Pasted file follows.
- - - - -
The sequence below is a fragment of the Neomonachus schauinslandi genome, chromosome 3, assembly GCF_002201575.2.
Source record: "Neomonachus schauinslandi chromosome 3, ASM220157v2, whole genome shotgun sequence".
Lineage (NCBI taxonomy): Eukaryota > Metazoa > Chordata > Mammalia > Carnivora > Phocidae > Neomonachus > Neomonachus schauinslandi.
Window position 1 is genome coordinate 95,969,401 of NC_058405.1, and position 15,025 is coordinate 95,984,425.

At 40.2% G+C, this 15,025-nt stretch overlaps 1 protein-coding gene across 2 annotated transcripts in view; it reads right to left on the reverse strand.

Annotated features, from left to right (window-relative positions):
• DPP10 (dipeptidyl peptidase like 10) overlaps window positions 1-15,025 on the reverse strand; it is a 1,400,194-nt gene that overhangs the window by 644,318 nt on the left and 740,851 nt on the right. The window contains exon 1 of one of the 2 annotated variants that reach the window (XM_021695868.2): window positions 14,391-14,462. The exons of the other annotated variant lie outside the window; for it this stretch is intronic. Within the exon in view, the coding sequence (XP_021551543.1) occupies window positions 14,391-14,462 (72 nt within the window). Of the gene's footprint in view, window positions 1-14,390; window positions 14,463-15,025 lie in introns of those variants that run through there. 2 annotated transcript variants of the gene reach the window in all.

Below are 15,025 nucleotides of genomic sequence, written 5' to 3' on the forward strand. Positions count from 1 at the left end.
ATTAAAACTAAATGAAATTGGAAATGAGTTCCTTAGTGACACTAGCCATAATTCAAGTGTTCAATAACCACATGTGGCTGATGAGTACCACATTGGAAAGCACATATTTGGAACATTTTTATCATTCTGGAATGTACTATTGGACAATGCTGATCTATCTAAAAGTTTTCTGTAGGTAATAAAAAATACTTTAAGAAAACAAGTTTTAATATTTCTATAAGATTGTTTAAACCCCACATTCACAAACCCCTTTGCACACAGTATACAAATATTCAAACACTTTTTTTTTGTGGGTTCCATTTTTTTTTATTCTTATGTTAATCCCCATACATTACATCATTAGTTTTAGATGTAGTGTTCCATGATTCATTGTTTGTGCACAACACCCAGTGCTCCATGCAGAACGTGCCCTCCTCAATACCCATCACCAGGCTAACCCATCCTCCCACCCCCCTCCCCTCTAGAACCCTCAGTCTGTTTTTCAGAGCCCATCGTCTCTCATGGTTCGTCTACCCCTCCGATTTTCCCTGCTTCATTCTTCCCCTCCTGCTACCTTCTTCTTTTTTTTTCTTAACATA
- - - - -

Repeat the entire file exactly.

The sequence below is a fragment of the Neomonachus schauinslandi genome, chromosome 3, assembly GCF_002201575.2.
Source record: "Neomonachus schauinslandi chromosome 3, ASM220157v2, whole genome shotgun sequence".
Lineage (NCBI taxonomy): Eukaryota > Metazoa > Chordata > Mammalia > Carnivora > Phocidae > Neomonachus > Neomonachus schauinslandi.
Window position 1 is genome coordinate 95,969,401 of NC_058405.1, and position 15,025 is coordinate 95,984,425.

At 40.2% G+C, this 15,025-nt stretch overlaps 1 protein-coding gene across 2 annotated transcripts in view; it reads right to left on the reverse strand.

Annotated features, from left to right (window-relative positions):
• DPP10 (dipeptidyl peptidase like 10) overlaps window positions 1-15,025 on the reverse strand; it is a 1,400,194-nt gene that overhangs the window by 644,318 nt on the left and 740,851 nt on the right. The window contains exon 1 of one of the 2 annotated variants that reach the window (XM_021695868.2): window positions 14,391-14,462. The exons of the other annotated variant lie outside the window; for it this stretch is intronic. Within the exon in view, the coding sequence (XP_021551543.1) occupies window positions 14,391-14,462 (72 nt within the window). Of the gene's footprint in view, window positions 1-14,390; window positions 14,463-15,025 lie in introns of those variants that run through there. 2 annotated transcript variants of the gene reach the window in all.

Below are 15,025 nucleotides of genomic sequence, written 5' to 3' on the forward strand. Positions count from 1 at the left end.
ATTAAAACTAAATGAAATTGGAAATGAGTTCCTTAGTGACACTAGCCATAATTCAAGTGTTCAATAACCACATGTGGCTGATGAGTACCACATTGGAAAGCACATATTTGGAACATTTTTATCATTCTGGAATGTACTATTGGACAATGCTGATCTATCTAAAAGTTTTCTGTAGGTAATAAAAAATACTTTAAGAAAACAAGTTTTAATATTTCTATAAGATTGTTTAAACCCCACATTCACAAACCCCTTTGCACACAGTATACAAATATTCAAACACTTTTTTTTTGTGGGTTCCATTTTTTTTTATTCTTATGTTAATCCCCATACATTACATCATTAGTTTTAGATGTAGTGTTCCATGATTCATTGTTTGTGCACAACACCCAGTGCTCCATGCAGAACGTGCCCTCCTCAATACCCATCACCAGGCTAACCCATCCTCCCACCCCCCTCCCCTCTAGAACCCTCAGTCTGTTTTTCAGAGCCCATCGTCTCTCATGGTTCGTCTACCCCTCCGATTTTCCCTGCTTCATTCTTCCCCTCCTGCTACCTTCTTCTTTTTTTTTCTTAACATA